On “Happy Feet,” “Retarded Teeth” and Carnival Goldfish

win a goldfish
Creative Commons License photo credit: bradleygee

On “Happy Feet,” “Retarded Teeth” and “Carnival Goldfish”

From 1986 (Aaron 12 years, Tommy 10 years)

Carnival Goldfish

Last year at our PTA school carnival, my son Tommy, after numerous tries, threw the ping pong ball in the little glass bowl and won a goldfish. He was thrilled. I was busy working at the Magic Show and was hardly enthusiastic about his new transparent fish in the baggie.

Tommy named the fish “Red and Gold” after the red spot on his back. He wanted to immediately buy a 100-gallon tank, fish food, colored rocks, etc…. We compromised on old glass and the promise that “if it lived” we would get the needed supplies. As we went to bed we talked about how our friend Billy’s carnival goldfish didn’t survive the first night. We talked about how it would be sad if his fish died, but we would flush it down the toilet. We talked about a friend’s dog that had died and how there was a life and death cycle and only the strongest would survive.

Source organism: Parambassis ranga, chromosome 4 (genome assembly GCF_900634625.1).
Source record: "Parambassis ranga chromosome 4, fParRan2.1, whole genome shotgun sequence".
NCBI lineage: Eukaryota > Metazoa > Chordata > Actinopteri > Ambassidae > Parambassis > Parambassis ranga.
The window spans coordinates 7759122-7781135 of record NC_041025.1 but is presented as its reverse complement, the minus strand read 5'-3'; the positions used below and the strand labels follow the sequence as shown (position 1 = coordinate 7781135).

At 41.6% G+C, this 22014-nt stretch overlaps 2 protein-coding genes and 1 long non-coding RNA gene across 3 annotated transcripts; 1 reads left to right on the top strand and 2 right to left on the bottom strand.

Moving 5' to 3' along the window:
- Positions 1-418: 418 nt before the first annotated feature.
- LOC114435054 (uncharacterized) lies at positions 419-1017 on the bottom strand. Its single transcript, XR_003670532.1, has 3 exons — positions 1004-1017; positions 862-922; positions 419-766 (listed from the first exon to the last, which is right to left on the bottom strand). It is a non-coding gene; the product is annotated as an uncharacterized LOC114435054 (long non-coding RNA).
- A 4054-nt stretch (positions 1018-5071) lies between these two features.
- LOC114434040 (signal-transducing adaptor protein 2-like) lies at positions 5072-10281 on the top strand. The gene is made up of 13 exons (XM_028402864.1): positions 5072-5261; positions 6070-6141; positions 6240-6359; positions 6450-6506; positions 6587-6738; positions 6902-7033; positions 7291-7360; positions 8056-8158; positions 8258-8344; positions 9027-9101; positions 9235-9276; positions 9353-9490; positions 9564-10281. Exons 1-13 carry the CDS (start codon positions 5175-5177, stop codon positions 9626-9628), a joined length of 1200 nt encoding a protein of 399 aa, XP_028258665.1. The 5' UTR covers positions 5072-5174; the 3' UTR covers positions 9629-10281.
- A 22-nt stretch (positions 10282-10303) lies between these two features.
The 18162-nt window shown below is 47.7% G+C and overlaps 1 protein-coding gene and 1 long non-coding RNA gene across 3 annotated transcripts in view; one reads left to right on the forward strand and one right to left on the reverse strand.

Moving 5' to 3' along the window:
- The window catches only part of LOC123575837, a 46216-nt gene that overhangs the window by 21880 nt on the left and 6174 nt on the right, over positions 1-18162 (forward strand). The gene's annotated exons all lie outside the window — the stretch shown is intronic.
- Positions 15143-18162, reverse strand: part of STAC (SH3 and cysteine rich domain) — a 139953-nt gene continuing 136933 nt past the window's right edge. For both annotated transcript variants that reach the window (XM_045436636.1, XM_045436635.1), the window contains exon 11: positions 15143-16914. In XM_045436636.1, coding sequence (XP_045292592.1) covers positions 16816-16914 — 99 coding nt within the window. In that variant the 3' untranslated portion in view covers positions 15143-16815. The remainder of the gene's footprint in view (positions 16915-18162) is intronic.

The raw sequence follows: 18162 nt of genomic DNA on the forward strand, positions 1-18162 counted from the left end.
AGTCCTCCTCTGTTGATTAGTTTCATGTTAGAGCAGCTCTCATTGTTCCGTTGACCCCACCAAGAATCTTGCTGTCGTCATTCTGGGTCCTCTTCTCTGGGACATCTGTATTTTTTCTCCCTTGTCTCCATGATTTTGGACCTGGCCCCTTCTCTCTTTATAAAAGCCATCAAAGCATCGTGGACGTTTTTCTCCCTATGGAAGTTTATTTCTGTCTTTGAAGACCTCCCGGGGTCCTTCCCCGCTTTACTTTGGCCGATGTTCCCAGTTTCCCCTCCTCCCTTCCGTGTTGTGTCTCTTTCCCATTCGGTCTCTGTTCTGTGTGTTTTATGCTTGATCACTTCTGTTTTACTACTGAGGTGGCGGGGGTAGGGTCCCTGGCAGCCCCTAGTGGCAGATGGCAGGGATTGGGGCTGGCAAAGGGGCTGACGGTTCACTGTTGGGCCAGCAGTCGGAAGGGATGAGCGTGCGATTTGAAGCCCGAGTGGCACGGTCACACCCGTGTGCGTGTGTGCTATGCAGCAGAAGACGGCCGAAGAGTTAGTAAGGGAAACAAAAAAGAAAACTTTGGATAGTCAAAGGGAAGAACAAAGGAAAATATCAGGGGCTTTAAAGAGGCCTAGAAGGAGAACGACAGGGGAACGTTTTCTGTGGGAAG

At 5:00 AM a jubilant Tommy raced in with “Red and Gold” still swimming in the glass. Being tired (it was 5:00 AM) and a realistic mother I said, “That’s good so far, but don’t get your hopes up.” We fed the fish stale bread for a couple of days because I didn’t want to waste $3.00 on fish food. Every day after school, Tommy would race in to check on his “Red.”

Philosophically I had always felt it was more important to put our energy into helping people. I found it difficult to accept that some pets are treated better than people. I had zero expectations this fish could be healthy. Zero expectations its very existence could be meaningful to Tommy. Zero expectations, except that if it did survive it would be just one more responsibility for me. I really just wanted the fish to die, and get it over with.

Happy Feet

This same week, we had an appointment with the orthopedist for my son Aaron. Aaron has the labels of autism and intellectual disability; some doctors have also said Cerebral Palsy and extremely flat feet.